Mars, Nestlé, PepsiCo and Premier Foods have become the first major suppliers to be won round to the government’s new universal front-of-pack labelling scheme, which was launched by ministers today.
The hybrid scheme, which is voluntary, but backed by all the major supermarkets, involves a combination of traffic lights and reference intakes – a new term to replace GDAs – and has already been launched in store by Asda and Waitrose.
The DH claimed it would end the “bewilderment” suffered by consumers faced with competing systems, and it is expected to start appearing on shelves across all major retailers within weeks.
“The UK already has the largest number of products using a front-of-pack label in Europe but we know that people get confused by the variety of labels that are used”
Anna Soubry, minister
As previously revealed by The Grocer, the thresholds announced by the four UK governments include tougher targets for salt. Thousands of current products that have previously qualified for an amber warning light under the FSA system face being “red lighted”.
Ready meals and sandwiches are in the firing line, after the government insisted on slashing the threshold from 2.4g of salt per portion to 1.8g per portion.
However, the new system also includes a higher threshold for sugar, with some suppliers and NGOs already expressing concern that some products, including breakfast cereals high in added sugar, will get amber lights instead of red.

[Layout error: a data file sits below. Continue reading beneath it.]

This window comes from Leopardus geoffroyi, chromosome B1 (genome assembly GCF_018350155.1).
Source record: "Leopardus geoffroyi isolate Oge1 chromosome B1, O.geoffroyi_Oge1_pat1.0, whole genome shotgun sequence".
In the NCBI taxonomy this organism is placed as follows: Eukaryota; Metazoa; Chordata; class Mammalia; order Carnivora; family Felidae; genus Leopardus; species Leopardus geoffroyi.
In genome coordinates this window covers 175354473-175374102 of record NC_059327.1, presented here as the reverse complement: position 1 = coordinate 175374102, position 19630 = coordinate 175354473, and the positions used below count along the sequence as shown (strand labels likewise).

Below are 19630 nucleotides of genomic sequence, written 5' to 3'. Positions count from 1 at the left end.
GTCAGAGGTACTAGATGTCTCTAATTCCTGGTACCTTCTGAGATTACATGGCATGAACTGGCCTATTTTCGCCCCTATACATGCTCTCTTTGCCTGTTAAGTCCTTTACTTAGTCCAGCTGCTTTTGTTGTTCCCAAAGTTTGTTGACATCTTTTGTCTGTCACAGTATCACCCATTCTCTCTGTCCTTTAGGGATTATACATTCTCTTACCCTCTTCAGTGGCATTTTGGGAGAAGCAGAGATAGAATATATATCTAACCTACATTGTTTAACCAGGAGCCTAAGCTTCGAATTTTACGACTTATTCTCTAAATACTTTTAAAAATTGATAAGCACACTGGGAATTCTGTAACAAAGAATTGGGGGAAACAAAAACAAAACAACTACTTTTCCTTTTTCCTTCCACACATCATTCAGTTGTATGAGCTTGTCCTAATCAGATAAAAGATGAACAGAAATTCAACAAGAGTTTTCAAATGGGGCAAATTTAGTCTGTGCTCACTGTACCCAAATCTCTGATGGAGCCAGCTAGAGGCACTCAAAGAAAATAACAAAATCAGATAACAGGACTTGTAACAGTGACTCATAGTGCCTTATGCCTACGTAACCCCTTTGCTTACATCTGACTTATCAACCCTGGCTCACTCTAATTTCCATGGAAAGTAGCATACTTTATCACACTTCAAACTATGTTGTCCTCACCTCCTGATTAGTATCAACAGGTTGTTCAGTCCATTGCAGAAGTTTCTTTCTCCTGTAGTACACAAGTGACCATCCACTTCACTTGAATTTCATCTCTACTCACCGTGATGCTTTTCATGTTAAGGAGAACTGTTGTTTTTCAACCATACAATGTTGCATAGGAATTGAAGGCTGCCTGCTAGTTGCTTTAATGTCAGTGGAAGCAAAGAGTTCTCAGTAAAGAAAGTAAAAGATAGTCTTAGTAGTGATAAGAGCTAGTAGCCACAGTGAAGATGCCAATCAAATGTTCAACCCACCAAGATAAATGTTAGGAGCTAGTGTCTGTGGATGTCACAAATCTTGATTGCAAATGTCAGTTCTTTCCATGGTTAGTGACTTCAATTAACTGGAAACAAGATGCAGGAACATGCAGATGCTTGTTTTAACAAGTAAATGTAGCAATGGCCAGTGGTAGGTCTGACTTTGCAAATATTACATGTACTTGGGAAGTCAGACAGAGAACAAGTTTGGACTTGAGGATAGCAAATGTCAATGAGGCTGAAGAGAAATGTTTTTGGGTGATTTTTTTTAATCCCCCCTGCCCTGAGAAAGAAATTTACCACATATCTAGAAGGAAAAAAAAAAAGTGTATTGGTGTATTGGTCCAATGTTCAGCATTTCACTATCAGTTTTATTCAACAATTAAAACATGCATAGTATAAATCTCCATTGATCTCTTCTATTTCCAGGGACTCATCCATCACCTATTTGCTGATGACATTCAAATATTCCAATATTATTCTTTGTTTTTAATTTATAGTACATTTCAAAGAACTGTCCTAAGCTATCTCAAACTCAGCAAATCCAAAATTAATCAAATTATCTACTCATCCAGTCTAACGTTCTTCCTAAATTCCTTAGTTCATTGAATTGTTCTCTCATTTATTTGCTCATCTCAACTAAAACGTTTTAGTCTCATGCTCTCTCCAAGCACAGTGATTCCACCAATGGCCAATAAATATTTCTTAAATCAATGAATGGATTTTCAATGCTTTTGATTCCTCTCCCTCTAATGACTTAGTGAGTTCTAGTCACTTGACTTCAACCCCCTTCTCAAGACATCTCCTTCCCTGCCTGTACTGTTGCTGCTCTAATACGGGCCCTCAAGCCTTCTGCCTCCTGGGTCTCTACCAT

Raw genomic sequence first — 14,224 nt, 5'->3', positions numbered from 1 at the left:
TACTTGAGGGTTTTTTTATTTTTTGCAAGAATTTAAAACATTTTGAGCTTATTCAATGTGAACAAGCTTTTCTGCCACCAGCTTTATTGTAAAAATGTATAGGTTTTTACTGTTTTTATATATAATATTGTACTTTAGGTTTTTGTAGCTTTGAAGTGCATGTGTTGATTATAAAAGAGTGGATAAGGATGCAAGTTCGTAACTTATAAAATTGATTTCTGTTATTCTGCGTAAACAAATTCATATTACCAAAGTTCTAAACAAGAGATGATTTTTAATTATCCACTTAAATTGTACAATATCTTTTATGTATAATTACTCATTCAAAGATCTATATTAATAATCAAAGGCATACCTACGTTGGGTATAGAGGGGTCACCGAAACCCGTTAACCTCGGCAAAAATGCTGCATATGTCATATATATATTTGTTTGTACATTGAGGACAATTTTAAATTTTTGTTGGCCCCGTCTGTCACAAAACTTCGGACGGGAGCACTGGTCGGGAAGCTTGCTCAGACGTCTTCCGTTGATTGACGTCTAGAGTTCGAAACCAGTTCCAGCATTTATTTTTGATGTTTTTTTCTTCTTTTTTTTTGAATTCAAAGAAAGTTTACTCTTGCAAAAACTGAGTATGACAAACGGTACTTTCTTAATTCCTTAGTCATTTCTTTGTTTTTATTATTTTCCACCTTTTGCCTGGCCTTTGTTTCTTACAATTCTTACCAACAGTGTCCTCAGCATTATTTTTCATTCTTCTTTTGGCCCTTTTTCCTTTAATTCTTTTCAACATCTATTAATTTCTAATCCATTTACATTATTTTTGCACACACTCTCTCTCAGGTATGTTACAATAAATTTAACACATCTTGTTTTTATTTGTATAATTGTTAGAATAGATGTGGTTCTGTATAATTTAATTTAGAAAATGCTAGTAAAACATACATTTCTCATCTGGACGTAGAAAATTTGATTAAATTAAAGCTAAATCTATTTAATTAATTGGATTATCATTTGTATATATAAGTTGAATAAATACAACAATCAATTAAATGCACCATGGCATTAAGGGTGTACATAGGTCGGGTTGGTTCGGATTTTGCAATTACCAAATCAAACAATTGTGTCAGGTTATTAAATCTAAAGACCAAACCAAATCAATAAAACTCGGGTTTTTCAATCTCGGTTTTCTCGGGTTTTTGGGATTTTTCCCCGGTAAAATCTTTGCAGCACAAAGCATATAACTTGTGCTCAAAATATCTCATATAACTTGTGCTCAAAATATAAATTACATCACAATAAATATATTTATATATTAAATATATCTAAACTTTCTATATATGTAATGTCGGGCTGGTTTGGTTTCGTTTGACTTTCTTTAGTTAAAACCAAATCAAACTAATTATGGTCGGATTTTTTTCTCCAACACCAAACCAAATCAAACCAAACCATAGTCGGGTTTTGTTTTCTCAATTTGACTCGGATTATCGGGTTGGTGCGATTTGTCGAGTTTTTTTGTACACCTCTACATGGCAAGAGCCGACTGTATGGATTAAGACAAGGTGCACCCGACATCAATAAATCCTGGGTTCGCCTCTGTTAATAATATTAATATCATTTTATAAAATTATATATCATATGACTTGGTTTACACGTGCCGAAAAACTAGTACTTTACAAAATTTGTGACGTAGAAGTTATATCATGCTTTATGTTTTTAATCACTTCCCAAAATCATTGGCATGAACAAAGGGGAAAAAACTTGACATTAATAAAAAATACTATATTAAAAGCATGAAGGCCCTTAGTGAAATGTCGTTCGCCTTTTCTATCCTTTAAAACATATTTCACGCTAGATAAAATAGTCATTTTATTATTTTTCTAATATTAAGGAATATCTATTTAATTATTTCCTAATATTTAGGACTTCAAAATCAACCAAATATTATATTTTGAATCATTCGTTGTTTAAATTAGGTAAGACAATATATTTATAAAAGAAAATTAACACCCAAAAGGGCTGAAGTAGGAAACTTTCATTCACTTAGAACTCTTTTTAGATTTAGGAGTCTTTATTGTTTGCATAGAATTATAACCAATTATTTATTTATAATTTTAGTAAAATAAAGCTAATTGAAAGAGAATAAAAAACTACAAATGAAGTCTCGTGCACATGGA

The new system is switching from the FSA-recommended 12.5g of added sugar per 100g to a level of totals sugars of 22.5g per 100g.
However, public health minister Anna Soubry said the move was a major step forward for UK labelling which would lead to less confusion among consumers.
An “unintended consequence” of the government’s new front-of-pack labelling system will mean many products that would have had a red light for sugar levels under previous FSA guidelines will qualify for an amber instead, it has emerged.
“The UK already has the largest number of products using a front-of-pack label in Europe but we know that people get confused by the variety of labels that are used,” she said.
“Research shows that, of all the current schemes, people like this label the most and they can use the information to make healthier choices.
“We all have a responsibility to tackle the challenge of obesity, including the food industry. By having all major retailers and manufacturers signed up to the consistent label, we will all be able to see at a glance what is in our food – this is why I want to see more manufacturers signing up and using the label.”
Other suppliers signing up to the scheme, via a new Responsibility Deal pledge, include Bernard Matthews , Britvic, Hain Daniels Group, Lockwoods, Mash Direct, Moy Park and Young’s Seafood. McCain Foods, which already used front-of-pack labelling, has also signed up.